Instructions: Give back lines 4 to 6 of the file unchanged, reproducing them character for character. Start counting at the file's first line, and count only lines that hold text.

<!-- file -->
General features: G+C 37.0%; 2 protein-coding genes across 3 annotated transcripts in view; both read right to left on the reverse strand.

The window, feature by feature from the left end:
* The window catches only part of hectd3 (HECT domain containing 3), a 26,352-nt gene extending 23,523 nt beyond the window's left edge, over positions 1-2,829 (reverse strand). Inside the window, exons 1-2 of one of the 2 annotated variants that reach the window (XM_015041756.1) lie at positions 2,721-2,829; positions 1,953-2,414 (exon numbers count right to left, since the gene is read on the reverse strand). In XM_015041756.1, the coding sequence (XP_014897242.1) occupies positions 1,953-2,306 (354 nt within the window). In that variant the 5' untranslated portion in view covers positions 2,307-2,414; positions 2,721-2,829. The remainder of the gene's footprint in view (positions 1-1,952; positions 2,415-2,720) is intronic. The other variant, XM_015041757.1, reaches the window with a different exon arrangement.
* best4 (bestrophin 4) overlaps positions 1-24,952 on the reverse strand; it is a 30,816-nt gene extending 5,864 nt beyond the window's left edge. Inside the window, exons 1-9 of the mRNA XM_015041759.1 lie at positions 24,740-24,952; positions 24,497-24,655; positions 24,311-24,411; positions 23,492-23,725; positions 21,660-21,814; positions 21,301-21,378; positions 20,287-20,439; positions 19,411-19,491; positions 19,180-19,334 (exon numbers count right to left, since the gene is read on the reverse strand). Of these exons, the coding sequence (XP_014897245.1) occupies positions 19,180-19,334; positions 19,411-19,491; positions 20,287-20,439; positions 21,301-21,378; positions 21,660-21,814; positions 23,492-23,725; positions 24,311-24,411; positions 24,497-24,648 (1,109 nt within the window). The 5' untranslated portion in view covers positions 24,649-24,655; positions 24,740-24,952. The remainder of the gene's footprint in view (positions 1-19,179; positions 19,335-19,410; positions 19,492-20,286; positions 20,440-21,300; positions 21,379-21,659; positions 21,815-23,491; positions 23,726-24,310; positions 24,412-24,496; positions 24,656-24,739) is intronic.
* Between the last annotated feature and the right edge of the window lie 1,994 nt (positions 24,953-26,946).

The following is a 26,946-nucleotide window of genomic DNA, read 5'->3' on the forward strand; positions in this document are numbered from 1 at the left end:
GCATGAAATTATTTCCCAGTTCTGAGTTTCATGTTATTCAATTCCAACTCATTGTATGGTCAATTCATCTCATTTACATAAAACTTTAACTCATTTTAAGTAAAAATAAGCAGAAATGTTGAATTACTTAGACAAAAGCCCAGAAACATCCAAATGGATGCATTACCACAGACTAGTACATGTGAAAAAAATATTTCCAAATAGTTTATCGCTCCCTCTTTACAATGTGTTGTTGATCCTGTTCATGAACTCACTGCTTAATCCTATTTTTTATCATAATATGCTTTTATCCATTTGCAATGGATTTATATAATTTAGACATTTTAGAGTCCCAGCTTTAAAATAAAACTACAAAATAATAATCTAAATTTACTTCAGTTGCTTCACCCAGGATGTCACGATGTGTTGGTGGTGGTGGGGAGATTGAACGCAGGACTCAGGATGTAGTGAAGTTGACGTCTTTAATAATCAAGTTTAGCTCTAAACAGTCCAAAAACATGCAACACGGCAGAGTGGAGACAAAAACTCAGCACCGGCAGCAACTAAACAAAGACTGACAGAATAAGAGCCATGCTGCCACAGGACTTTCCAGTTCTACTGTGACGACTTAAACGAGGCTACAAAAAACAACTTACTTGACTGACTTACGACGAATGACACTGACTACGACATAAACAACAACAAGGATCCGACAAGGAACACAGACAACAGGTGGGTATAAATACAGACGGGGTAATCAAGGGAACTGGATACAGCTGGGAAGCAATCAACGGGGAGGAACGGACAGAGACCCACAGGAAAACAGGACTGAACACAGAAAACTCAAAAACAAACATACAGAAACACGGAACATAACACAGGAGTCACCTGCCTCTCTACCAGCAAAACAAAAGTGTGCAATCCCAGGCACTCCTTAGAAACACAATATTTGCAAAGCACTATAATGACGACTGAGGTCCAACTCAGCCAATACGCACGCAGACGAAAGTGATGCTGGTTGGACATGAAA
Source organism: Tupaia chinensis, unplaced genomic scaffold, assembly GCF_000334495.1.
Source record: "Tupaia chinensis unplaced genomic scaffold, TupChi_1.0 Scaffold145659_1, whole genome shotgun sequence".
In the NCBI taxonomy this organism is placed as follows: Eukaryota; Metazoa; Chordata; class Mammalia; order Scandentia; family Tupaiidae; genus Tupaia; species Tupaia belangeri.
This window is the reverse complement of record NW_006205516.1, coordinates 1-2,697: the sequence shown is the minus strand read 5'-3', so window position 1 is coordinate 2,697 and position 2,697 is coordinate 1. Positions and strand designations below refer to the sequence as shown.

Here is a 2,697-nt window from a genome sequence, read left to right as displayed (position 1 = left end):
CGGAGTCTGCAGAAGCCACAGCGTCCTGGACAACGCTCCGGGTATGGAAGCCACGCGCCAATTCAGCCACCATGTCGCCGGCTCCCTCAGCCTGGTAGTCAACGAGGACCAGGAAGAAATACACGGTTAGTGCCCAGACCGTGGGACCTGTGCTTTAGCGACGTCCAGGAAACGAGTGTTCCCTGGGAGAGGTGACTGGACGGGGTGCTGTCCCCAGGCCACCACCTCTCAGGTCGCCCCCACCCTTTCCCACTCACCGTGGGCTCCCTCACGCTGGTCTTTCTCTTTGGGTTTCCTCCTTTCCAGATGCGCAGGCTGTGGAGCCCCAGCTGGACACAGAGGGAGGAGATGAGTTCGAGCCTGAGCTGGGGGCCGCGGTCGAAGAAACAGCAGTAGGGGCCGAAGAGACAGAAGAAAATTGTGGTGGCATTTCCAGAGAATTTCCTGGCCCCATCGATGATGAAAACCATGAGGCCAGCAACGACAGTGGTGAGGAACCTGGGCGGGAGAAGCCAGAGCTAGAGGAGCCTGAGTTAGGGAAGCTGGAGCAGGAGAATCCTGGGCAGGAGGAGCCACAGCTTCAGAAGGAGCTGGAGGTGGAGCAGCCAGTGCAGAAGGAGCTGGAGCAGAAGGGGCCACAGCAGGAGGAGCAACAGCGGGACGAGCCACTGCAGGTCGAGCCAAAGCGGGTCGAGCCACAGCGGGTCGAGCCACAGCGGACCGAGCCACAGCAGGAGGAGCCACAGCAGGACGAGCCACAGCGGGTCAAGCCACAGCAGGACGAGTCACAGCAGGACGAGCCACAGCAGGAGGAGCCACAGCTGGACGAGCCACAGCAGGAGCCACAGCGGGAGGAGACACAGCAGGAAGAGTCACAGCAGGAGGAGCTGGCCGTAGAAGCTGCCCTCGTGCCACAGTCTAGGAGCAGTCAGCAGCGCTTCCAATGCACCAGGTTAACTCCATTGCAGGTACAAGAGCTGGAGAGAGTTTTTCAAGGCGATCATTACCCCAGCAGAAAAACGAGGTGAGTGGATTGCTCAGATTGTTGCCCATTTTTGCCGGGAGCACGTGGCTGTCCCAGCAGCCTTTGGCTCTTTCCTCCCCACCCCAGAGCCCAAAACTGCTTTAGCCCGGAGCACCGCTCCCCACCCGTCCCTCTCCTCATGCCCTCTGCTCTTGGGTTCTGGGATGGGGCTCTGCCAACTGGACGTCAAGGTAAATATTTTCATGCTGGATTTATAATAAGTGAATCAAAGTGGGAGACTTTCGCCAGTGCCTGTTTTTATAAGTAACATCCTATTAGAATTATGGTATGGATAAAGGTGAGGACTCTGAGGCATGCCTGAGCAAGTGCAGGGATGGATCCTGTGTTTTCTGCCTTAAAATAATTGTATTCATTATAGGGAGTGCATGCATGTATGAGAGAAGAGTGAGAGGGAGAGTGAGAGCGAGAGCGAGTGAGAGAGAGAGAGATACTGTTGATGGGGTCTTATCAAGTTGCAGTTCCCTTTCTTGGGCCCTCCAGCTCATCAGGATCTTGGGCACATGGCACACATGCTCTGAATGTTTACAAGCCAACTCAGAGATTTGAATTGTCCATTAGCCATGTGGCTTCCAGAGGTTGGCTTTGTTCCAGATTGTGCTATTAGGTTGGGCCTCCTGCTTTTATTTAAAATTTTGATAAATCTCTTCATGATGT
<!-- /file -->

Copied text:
* best4 (bestrophin 4) overlaps positions 1-24,952 on the reverse strand; it is a 30,816-nt gene extending 5,864 nt beyond the window's left edge. Inside the window, exons 1-9 of the mRNA XM_015041759.1 lie at positions 24,740-24,952; positions 24,497-24,655; positions 24,311-24,411; positions 23,492-23,725; positions 21,660-21,814; positions 21,301-21,378; positions 20,287-20,439; positions 19,411-19,491; positions 19,180-19,334 (exon numbers count right to left, since the gene is read on the reverse strand). Of these exons, the coding sequence (XP_014897245.1) occupies positions 19,180-19,334; positions 19,411-19,491; positions 20,287-20,439; positions 21,301-21,378; positions 21,660-21,814; positions 23,492-23,725; positions 24,311-24,411; positions 24,497-24,648 (1,109 nt within the window). The 5' untranslated portion in view covers positions 24,649-24,655; positions 24,740-24,952. The remainder of the gene's footprint in view (positions 1-19,179; positions 19,335-19,410; positions 19,492-20,286; positions 20,440-21,300; positions 21,379-21,659; positions 21,815-23,491; positions 23,726-24,310; positions 24,412-24,496; positions 24,656-24,739) is intronic.
* Between the last annotated feature and the right edge of the window lie 1,994 nt (positions 24,953-26,946).

The following is a 26,946-nucleotide window of genomic DNA, read 5'->3' on the forward strand; positions in this document are numbered from 1 at the left end: